Saturday, February 15, 2014

Brutal on the Population

See the Wall Street Journal opinion piece Mi Amor, I Shrunk the Peso by Mary Anastasia O'Grady (February 2nd, 2014). The article is about Argentina's devaluation and history of devaluations, but there are also notes from an interview with Irish Finance Minister Michael Noonan. Here is what caught our attention:
"Marking down the currency is the least-painful path for the state when it cannot meet its obligations. But as Mr. Noonan pointed out, it's brutal on the population. Devaluation reduces the purchasing power of the nation. Real wages and the real value of nest eggs belonging to ordinary people are cut from one day to the next. 
What is worse, Mr. Noonan observed, is that few countries go through a mega-devaluation only once. 'It becomes a habit.'"
We suspect that the rich in Argentina keep their wealth in commodities or in external financial instruments denominated in strong currencies. Or perhaps they own strong external currencies outright. Otherwise we do not see how they could remain rich in global terms. Owning the Argentine peso is clearly not the way to secure one's wealth.

To us this is yet another example of the rich using arbitrage to transfer our wealth to themselves. See for example our post Take from the Poor about how this is done. Based on what we see in Ms O'Grady's opinion piece, the rich in Argentina have been playing this game and "brutalizing" the Argentine population (to use Minister Noonan's word) for about two hundred years.

This means that the rich marginalize themselves. They "raise" themselves "above" local populations, becoming more citizens of the world than citizens of any particular nation. It is a side-effect of putting oneself in a position to take advantage of arbitrage.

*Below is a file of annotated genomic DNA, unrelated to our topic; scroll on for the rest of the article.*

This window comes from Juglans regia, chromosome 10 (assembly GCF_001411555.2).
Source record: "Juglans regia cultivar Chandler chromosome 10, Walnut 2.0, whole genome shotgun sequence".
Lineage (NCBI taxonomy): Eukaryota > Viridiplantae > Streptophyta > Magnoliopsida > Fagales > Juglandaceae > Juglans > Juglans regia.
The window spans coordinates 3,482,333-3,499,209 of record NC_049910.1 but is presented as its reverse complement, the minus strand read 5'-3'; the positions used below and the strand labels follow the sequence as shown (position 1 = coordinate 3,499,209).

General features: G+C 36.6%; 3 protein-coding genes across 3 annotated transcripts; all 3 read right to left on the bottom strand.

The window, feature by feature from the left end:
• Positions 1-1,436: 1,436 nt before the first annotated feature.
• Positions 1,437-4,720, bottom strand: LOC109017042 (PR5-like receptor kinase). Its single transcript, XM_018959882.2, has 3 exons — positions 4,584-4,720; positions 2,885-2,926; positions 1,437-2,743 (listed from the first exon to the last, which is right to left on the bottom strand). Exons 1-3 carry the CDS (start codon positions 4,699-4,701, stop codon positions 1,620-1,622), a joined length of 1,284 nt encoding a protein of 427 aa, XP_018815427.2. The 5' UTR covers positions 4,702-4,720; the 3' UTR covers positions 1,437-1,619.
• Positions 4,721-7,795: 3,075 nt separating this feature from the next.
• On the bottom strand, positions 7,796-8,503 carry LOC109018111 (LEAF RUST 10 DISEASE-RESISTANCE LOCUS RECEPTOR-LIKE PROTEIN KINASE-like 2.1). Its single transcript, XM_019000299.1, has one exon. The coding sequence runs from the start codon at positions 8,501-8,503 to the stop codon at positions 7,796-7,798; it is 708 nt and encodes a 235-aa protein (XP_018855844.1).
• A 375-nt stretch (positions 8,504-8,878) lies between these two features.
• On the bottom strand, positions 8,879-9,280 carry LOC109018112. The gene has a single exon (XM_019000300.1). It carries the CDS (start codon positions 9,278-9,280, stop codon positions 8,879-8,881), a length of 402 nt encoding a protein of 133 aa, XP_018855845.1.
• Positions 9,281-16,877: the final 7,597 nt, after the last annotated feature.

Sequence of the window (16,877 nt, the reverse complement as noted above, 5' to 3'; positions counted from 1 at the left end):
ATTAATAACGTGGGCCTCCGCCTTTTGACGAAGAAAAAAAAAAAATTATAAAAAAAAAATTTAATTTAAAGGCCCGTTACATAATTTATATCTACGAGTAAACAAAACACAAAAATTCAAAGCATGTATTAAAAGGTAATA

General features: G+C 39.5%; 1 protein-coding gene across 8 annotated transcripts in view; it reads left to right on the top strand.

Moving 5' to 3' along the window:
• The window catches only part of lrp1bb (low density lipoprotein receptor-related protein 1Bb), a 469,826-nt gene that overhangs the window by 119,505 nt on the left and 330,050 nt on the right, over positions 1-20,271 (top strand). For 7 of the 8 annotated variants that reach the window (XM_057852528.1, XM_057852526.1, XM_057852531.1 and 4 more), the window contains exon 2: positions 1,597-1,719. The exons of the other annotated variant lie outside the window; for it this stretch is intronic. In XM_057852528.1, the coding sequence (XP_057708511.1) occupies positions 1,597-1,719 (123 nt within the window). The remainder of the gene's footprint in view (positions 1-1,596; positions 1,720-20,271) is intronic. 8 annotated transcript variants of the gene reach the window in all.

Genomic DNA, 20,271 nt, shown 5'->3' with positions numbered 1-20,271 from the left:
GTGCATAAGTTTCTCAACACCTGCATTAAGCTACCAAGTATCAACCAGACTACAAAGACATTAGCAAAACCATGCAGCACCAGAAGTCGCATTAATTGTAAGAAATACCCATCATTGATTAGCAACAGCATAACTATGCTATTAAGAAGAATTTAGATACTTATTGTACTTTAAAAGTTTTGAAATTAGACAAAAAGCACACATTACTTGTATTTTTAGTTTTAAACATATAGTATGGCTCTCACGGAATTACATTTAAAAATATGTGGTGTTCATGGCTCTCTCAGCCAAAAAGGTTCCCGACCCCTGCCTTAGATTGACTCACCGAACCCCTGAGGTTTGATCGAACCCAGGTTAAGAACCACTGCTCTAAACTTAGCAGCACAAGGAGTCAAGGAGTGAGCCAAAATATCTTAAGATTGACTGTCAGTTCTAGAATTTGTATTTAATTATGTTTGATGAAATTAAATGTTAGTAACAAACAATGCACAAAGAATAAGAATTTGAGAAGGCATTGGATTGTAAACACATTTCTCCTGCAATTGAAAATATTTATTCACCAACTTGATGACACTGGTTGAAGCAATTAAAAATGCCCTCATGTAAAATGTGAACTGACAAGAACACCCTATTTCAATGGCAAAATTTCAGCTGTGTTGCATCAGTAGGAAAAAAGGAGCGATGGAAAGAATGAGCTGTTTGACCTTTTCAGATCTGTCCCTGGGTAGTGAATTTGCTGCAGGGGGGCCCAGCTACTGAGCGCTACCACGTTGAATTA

Several points come out of this line of thought. First, if one is concerned about the stratification of society, it already exists. The rich think of themselves as being on a higher level. Therefore the issue is not so much how to prevent stratification but how to structure it in a reasonable way to prevent abuse.

Second, multiple worldwide currencies and markets already exist. The problem once again is how to structure them in reasonable ways to prevent abuses like the ongoing "brutalization" of the Argentine population.

Third, capitalism as it is now conceived will not fix itself. Capitalism is working as designed. We see in Ms O'Grady's article that the rich in Argentina have been taking advantage of that for a few hundred years.

One way to see the central problem is that the rich want to elevate themselves above the rest of us, but not so far that they cannot still control our economies for their own profit. says that we should complete the separation by moving them into their own markets with their own currencies. Then we will be able to negotiate with the rich on a more equal basis and prevent abuses like the Great Recession and the devaluation in Argentina.

The way capitalism should be.

Socialism for the socialists and capitalism for the capitalists.

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